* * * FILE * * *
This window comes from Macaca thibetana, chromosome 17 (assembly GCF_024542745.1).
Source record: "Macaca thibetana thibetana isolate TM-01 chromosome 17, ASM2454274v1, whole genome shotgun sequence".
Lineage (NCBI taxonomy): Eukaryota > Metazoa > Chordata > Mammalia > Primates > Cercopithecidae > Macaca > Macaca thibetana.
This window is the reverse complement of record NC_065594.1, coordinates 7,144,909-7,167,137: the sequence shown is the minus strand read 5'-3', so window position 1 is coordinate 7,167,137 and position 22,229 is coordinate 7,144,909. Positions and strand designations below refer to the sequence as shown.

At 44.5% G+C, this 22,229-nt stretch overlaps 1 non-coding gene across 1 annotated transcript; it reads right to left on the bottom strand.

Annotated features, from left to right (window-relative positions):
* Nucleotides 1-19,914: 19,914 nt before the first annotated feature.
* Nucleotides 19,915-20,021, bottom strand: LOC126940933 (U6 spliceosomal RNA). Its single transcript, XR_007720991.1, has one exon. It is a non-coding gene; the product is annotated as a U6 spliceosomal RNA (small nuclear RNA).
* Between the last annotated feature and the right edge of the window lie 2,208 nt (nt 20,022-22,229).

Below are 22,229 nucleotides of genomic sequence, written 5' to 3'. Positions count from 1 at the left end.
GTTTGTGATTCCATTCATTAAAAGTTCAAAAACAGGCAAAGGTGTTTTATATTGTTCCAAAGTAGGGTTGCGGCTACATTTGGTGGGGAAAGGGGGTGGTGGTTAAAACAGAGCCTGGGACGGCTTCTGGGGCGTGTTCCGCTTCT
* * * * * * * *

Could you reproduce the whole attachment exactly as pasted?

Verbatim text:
This window comes from Macaca thibetana, chromosome 17 (assembly GCF_024542745.1).
Source record: "Macaca thibetana thibetana isolate TM-01 chromosome 17, ASM2454274v1, whole genome shotgun sequence".
Lineage (NCBI taxonomy): Eukaryota > Metazoa > Chordata > Mammalia > Primates > Cercopithecidae > Macaca > Macaca thibetana.
This window is the reverse complement of record NC_065594.1, coordinates 7,144,909-7,167,137: the sequence shown is the minus strand read 5'-3', so window position 1 is coordinate 7,167,137 and position 22,229 is coordinate 7,144,909. Positions and strand designations below refer to the sequence as shown.

At 44.5% G+C, this 22,229-nt stretch overlaps 1 non-coding gene across 1 annotated transcript; it reads right to left on the bottom strand.

Annotated features, from left to right (window-relative positions):
* Nucleotides 1-19,914: 19,914 nt before the first annotated feature.
* Nucleotides 19,915-20,021, bottom strand: LOC126940933 (U6 spliceosomal RNA). Its single transcript, XR_007720991.1, has one exon. It is a non-coding gene; the product is annotated as a U6 spliceosomal RNA (small nuclear RNA).
* Between the last annotated feature and the right edge of the window lie 2,208 nt (nt 20,022-22,229).

Below are 22,229 nucleotides of genomic sequence, written 5' to 3'. Positions count from 1 at the left end.
GTTTGTGATTCCATTCATTAAAAGTTCAAAAACAGGCAAAGGTGTTTTATATTGTTCCAAAGTAGGGTTGCGGCTACATTTGGTGGGGAAAGGGGGTGGTGGTTAAAACAGAGCCTGGGACGGCTTCTGGGGCGTGTTCCGCTTCT